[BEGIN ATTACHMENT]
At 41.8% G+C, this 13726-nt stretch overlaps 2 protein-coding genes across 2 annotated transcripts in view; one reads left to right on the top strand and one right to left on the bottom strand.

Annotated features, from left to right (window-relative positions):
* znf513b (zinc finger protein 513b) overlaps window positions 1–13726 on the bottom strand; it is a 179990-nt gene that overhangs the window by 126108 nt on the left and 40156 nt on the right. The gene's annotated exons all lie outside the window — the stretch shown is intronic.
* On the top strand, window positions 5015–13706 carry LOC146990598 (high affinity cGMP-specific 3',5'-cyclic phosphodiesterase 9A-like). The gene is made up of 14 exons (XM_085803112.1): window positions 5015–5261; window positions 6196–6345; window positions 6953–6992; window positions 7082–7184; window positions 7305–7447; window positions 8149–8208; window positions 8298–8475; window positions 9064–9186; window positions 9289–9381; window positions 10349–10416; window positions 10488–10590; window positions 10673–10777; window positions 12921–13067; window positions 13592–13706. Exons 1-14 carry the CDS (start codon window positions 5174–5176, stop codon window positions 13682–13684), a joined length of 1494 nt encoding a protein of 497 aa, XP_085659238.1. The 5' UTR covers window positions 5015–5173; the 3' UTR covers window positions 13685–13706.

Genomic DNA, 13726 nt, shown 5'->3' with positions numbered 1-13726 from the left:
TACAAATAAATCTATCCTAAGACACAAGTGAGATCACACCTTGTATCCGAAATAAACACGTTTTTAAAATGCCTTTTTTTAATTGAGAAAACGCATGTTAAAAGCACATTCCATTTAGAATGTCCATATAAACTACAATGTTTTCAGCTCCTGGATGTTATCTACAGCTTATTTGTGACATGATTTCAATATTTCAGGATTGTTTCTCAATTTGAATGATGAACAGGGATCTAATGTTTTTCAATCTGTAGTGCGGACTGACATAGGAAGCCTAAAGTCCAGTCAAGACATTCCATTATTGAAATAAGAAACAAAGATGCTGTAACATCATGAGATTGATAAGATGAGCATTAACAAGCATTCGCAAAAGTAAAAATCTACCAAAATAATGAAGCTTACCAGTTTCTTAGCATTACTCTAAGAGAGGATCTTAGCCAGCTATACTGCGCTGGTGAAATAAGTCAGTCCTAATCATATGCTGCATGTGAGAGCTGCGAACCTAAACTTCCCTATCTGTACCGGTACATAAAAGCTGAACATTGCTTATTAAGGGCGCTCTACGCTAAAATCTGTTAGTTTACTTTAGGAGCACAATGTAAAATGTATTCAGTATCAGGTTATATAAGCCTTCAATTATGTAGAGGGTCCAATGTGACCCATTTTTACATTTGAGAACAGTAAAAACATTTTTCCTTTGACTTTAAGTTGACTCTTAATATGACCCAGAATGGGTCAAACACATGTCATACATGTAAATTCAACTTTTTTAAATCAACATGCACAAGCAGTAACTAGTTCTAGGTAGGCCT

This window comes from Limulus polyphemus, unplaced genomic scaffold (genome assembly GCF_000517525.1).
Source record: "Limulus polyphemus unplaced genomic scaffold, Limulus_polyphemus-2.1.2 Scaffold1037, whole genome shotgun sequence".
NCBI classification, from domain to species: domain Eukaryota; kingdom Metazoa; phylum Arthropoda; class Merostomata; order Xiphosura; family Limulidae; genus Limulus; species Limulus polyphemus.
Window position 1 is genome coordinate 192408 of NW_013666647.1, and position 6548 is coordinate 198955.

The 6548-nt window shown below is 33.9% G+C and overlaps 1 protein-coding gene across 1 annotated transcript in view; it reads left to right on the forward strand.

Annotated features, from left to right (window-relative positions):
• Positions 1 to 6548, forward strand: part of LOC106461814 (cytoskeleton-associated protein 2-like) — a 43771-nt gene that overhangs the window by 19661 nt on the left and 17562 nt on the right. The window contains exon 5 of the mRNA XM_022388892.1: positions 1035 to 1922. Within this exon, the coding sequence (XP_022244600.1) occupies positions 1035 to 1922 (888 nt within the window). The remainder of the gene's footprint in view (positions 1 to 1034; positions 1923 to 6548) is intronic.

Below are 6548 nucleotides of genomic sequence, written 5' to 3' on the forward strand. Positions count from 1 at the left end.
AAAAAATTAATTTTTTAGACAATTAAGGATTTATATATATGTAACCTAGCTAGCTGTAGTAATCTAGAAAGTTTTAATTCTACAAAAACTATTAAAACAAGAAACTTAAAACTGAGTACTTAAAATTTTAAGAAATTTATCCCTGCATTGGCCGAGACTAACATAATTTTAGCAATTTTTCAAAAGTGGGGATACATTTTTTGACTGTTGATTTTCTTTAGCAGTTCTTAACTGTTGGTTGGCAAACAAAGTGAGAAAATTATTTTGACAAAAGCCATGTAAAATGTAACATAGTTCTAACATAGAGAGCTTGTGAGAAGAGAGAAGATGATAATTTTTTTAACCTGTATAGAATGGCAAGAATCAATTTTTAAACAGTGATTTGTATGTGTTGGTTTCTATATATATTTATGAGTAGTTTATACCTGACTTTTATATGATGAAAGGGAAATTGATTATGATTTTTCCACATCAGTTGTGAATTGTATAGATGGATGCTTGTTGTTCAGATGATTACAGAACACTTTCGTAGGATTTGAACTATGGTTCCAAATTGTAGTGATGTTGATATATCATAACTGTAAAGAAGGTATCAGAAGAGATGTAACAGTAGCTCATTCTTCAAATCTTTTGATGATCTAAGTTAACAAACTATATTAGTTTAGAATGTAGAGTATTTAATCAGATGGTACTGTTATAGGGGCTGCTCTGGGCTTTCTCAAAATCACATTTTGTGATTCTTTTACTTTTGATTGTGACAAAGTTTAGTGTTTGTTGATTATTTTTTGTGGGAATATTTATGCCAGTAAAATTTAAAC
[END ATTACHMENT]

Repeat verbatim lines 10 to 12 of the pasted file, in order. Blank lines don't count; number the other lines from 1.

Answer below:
Window position 1 is genome coordinate 192408 of NW_013666647.1, and position 6548 is coordinate 198955.

The 6548-nt window shown below is 33.9% G+C and overlaps 1 protein-coding gene across 1 annotated transcript in view; it reads left to right on the forward strand.

Annotated features, from left to right (window-relative positions):